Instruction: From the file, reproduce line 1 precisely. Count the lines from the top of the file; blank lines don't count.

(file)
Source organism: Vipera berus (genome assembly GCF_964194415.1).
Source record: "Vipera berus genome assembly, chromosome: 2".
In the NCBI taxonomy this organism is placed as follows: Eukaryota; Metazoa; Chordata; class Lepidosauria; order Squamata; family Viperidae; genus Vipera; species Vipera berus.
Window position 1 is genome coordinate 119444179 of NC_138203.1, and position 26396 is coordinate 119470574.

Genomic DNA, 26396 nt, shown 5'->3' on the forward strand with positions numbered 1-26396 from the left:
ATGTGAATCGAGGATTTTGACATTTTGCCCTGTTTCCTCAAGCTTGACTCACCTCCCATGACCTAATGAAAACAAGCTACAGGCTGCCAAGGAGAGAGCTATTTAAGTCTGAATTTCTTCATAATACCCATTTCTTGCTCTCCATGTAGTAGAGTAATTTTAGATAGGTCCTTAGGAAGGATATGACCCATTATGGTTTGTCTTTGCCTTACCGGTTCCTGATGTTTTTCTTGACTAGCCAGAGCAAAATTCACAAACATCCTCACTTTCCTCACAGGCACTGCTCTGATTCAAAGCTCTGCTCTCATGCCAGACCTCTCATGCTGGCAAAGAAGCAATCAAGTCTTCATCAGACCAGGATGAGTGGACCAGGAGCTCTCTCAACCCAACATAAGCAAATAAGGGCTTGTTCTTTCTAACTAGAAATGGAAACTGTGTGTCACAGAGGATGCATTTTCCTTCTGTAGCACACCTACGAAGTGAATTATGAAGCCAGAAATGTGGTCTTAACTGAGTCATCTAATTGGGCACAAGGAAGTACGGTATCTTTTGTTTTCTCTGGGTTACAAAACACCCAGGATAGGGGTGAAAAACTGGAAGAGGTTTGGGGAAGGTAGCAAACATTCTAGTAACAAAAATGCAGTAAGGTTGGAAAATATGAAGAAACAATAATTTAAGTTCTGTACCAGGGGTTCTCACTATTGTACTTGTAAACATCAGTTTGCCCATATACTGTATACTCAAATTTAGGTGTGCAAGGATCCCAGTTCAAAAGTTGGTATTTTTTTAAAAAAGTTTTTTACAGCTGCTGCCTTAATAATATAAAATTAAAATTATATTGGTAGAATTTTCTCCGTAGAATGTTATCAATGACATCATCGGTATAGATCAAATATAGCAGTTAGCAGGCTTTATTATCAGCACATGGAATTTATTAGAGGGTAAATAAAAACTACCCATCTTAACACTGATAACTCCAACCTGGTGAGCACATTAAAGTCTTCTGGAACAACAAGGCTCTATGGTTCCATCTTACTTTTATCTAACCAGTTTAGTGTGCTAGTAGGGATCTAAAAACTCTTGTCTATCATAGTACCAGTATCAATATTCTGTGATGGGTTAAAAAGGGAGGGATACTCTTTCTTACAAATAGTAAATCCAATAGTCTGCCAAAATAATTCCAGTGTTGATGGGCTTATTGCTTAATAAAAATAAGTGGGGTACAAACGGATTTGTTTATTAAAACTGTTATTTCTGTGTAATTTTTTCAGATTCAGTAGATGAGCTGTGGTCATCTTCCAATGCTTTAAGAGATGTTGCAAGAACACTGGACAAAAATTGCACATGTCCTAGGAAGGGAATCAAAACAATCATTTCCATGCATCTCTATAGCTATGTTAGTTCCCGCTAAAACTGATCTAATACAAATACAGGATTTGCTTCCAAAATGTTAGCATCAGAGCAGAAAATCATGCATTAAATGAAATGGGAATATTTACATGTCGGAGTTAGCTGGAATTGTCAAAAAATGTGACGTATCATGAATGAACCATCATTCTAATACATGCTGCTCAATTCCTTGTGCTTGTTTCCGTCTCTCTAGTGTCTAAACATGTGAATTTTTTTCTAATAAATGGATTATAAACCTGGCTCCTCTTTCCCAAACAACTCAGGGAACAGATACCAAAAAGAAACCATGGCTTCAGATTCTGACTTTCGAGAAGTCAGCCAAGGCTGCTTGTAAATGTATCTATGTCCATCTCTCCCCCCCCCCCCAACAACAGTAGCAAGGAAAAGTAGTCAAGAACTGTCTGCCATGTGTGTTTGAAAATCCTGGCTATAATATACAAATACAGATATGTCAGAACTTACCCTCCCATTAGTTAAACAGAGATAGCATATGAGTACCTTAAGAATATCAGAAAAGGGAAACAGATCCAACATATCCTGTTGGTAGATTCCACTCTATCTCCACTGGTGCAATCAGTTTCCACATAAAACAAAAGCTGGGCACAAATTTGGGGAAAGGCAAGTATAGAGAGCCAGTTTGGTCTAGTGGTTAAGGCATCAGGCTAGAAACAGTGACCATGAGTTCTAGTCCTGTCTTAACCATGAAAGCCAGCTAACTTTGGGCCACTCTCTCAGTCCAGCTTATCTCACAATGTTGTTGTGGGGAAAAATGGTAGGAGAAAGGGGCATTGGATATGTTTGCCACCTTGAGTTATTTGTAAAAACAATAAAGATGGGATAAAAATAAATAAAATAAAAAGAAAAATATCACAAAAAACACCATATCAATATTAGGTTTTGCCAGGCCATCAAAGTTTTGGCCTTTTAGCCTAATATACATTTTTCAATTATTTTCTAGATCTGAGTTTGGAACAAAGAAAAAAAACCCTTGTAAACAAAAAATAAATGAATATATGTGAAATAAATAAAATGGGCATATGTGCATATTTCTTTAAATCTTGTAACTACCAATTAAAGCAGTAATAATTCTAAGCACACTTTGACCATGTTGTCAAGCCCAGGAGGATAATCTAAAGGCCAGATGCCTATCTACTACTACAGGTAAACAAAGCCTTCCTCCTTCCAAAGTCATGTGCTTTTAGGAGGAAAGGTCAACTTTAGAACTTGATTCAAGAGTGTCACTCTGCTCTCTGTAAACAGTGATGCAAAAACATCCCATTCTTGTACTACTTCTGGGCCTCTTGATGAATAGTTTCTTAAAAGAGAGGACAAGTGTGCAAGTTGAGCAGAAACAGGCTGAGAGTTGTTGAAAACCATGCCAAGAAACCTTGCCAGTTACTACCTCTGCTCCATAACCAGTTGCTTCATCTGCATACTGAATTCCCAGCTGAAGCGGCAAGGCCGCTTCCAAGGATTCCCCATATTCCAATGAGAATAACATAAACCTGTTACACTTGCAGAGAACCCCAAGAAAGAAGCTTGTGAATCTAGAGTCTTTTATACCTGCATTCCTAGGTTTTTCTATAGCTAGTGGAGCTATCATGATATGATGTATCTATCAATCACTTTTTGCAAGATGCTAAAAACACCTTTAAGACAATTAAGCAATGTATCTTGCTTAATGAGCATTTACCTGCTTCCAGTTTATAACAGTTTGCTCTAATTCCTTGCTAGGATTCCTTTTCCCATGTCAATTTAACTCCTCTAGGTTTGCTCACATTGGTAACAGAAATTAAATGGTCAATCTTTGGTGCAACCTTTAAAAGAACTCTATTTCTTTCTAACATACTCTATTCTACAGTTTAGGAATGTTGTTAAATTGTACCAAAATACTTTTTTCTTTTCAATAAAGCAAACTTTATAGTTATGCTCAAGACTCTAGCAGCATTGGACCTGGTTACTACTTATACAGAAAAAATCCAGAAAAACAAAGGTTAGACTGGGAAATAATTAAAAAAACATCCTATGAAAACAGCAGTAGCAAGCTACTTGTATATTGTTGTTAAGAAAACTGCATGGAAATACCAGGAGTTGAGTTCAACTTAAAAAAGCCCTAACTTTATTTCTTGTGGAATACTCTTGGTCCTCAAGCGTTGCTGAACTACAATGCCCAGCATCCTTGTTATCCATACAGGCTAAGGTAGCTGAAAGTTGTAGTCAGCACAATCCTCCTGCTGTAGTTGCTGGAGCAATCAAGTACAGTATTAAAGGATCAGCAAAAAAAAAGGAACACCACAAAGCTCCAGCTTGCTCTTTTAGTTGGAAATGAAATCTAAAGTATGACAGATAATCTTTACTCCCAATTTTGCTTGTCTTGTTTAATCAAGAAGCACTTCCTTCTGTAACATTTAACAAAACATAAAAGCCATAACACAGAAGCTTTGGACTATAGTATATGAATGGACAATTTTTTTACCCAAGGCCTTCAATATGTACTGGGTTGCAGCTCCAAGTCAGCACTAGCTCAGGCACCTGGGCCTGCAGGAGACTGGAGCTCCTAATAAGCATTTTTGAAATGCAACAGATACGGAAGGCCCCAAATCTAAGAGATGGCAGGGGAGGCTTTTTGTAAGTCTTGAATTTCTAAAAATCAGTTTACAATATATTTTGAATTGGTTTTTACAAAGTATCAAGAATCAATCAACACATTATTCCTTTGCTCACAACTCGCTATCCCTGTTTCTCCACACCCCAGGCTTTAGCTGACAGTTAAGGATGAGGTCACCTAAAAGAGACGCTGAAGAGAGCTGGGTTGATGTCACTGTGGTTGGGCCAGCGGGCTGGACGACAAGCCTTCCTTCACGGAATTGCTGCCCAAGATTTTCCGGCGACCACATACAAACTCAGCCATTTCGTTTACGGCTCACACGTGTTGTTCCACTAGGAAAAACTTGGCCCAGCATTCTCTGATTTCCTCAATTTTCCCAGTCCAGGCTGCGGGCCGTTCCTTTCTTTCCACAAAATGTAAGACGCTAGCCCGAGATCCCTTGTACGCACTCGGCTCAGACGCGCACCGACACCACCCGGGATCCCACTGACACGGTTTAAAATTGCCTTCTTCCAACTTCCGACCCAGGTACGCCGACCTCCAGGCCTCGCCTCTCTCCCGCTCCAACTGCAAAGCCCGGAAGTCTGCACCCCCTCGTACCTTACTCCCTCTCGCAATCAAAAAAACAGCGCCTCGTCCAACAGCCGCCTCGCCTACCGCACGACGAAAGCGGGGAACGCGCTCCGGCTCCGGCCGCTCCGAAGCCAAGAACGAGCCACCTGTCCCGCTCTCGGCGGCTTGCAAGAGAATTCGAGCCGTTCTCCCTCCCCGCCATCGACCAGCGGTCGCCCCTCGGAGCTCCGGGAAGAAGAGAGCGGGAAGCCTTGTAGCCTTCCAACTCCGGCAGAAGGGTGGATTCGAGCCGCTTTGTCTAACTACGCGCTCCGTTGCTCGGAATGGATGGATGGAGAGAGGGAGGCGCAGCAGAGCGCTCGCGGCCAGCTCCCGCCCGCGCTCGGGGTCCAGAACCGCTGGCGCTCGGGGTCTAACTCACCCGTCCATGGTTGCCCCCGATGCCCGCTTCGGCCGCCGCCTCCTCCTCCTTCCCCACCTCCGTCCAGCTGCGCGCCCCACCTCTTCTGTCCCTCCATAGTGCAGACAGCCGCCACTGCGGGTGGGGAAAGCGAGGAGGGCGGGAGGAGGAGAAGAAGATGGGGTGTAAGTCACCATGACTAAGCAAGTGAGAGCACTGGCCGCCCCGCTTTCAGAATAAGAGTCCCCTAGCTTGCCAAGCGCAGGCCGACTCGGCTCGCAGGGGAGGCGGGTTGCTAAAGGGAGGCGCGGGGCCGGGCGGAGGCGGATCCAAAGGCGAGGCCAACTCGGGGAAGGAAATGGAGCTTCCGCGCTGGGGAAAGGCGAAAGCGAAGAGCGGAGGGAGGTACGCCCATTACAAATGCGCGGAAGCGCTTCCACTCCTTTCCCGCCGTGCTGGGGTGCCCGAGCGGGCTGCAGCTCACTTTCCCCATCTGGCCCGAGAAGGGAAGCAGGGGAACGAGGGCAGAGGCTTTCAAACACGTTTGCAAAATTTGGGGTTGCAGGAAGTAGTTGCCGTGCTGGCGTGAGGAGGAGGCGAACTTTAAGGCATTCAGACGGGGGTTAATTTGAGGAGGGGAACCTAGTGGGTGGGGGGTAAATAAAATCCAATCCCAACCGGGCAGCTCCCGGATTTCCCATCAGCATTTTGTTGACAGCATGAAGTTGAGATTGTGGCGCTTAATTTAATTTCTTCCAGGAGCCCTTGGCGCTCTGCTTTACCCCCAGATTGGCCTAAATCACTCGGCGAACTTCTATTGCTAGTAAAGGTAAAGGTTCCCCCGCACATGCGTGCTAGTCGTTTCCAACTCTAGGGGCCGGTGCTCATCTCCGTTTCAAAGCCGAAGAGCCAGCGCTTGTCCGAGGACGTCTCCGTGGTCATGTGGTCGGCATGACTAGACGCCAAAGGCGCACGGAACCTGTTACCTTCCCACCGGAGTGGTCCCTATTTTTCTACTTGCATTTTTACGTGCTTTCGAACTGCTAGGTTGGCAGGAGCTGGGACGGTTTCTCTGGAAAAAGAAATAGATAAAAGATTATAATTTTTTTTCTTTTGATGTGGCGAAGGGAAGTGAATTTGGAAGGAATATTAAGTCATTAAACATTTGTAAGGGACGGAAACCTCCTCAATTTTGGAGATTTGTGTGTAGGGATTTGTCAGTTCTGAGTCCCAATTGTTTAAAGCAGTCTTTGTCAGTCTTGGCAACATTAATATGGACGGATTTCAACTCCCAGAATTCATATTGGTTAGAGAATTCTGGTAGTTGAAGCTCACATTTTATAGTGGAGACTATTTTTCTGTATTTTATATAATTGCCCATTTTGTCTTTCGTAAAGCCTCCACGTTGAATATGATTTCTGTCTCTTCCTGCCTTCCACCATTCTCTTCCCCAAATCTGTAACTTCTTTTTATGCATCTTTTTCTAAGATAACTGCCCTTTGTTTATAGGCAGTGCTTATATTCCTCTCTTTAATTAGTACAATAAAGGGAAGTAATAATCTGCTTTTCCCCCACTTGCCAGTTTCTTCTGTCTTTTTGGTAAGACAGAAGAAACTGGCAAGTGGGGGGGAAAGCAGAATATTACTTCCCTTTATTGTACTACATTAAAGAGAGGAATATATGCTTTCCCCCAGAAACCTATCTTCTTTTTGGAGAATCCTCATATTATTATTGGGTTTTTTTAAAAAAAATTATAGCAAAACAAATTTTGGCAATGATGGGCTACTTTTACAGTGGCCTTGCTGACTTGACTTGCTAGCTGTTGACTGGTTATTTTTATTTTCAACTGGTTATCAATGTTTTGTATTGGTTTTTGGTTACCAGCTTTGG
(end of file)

Source organism: Vipera berus (genome assembly GCF_964194415.1).